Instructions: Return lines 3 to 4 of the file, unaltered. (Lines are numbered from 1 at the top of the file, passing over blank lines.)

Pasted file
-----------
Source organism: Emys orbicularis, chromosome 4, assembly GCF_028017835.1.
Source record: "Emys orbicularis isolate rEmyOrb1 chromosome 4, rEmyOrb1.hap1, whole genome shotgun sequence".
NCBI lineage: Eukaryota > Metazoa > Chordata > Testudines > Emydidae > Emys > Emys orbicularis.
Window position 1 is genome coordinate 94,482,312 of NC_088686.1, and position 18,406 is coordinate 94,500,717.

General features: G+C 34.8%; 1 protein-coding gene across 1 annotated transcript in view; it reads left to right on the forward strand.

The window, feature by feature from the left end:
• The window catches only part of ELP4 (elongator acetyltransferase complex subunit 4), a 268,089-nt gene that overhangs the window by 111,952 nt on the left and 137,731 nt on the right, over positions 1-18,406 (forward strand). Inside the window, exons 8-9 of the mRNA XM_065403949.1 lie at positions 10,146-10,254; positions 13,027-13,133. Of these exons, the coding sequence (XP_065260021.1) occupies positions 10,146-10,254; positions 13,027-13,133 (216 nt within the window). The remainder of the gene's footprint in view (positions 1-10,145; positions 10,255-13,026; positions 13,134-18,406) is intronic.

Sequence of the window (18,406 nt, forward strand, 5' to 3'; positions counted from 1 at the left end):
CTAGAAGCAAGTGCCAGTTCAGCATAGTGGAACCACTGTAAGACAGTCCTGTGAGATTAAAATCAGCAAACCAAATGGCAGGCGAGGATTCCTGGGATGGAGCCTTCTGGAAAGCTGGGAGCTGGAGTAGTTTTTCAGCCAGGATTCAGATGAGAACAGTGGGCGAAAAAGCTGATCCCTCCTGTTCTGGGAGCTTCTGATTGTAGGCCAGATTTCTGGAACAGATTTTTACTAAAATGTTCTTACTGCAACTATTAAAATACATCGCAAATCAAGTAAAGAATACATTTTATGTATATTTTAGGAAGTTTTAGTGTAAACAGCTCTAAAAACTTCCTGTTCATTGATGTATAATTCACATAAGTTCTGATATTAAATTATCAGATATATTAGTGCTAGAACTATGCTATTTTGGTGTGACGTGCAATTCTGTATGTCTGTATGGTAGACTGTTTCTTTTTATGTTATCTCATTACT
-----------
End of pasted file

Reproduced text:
NCBI lineage: Eukaryota > Metazoa > Chordata > Testudines > Emydidae > Emys > Emys orbicularis.
Window position 1 is genome coordinate 94,482,312 of NC_088686.1, and position 18,406 is coordinate 94,500,717.